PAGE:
What is a Coach?
Using the ISSAQ approach, information is delivered at three levels. First, scores, feedback, and interventions are provided directly to the student. Second, similar information is provided to a "coach," or someone working with a student to foster their success. Third, information is aggregated to summarize trends across groups of students or even an entire college or university.
But what exactly is this role of coach designed to be?
In many cases, this person could also be referred to - either formally or informally - as an advisor. However, the term "coach" is used in the ISSAQ approach to help distinguish between traditional advising models, which focus on course and major selection, and more holistic advising and student support efforts. In considering the various ways in which institutions support students, three capacities are commonly needed:
Key decisions - such as course or major selection, general education management, transfer planning - needed to successfully navigate degree requirements and graduate
Supporting a holistic array of student strengths and challenges, including academic and co-curricular areas, to promote academic success and persistence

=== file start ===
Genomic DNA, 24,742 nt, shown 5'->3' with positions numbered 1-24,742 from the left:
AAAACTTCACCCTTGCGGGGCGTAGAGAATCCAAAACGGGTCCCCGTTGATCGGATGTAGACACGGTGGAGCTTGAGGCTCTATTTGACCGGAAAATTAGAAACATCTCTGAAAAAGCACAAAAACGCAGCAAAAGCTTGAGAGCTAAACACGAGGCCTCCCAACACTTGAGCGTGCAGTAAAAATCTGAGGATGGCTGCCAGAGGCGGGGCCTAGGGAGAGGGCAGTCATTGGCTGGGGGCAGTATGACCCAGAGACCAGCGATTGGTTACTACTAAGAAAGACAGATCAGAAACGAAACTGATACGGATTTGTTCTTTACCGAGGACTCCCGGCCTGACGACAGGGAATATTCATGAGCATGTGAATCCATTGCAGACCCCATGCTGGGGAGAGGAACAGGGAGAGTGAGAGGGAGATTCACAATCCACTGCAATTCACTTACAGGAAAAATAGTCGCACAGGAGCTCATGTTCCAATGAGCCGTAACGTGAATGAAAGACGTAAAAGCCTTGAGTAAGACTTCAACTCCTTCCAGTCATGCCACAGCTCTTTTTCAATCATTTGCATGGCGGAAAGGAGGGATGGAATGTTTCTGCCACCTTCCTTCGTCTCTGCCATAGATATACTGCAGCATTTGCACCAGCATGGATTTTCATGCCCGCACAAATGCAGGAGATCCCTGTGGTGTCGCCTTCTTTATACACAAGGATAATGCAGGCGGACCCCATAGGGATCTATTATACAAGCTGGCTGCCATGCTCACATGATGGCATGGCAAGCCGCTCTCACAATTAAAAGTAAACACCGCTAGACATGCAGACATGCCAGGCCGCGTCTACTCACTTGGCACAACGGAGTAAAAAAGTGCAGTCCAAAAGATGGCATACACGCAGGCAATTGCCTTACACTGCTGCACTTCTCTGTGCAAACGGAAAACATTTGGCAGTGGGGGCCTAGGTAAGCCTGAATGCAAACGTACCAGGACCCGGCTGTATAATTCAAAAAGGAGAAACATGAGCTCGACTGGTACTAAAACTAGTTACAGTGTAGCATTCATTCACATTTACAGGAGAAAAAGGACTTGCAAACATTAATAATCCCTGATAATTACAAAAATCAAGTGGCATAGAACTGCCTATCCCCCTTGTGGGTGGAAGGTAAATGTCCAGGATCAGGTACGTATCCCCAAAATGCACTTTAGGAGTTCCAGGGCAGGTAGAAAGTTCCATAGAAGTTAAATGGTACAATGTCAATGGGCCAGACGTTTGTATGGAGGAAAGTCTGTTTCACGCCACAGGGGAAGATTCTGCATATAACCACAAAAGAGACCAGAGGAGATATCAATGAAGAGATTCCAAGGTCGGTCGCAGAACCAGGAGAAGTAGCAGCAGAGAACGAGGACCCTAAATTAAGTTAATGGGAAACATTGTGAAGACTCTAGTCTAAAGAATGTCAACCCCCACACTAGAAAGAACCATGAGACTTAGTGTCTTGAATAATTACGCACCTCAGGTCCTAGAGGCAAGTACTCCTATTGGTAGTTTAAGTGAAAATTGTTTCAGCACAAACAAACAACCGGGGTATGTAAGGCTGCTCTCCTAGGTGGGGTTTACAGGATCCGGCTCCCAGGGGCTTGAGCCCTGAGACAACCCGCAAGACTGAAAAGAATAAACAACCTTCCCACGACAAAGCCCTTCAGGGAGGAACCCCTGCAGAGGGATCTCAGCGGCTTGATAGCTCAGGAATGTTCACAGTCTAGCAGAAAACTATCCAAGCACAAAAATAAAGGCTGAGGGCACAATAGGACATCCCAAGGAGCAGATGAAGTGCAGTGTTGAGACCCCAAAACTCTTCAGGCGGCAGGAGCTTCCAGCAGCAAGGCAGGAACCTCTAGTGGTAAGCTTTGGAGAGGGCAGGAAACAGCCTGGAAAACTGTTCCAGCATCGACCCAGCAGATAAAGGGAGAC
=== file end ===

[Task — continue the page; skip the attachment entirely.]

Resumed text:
Addressing critical, episodic personal issues such as mental health, food stability, or housing. Generally needed occasionally by select students, but critical for health and success
Who should be a coach?
A variety of faculty, staff, and administrators can serve as a coach, provided they are sufficiently trained in understanding student strengths and challenges, having discussions with students, and connecting students with resources. In the majority of cases, a coach will be carrying the title of "advisor" or similar position, such as "coach" or "counselor." Each institution addresses these roles and responsibilities differently.
For more information...
The resources below discuss higher education's transition from traditional, academically-based advising to a more holistic coaching model.
Barbuto Jr, J. E., Story, J. S., Fritz, S. M., & Schinstock, J. L. (2011). Full range advising: Transforming the advisor-advisee experience. Journal of College Student Development, 52(6), 656-670. Available online here
McWilliams, A., & Beam, L. (2013). Advising, counseling, coaching, mentoring: Models of developmental relationships in higher education. The Mentor: Innovative Scholarship on Academic Advising, 15. Available online here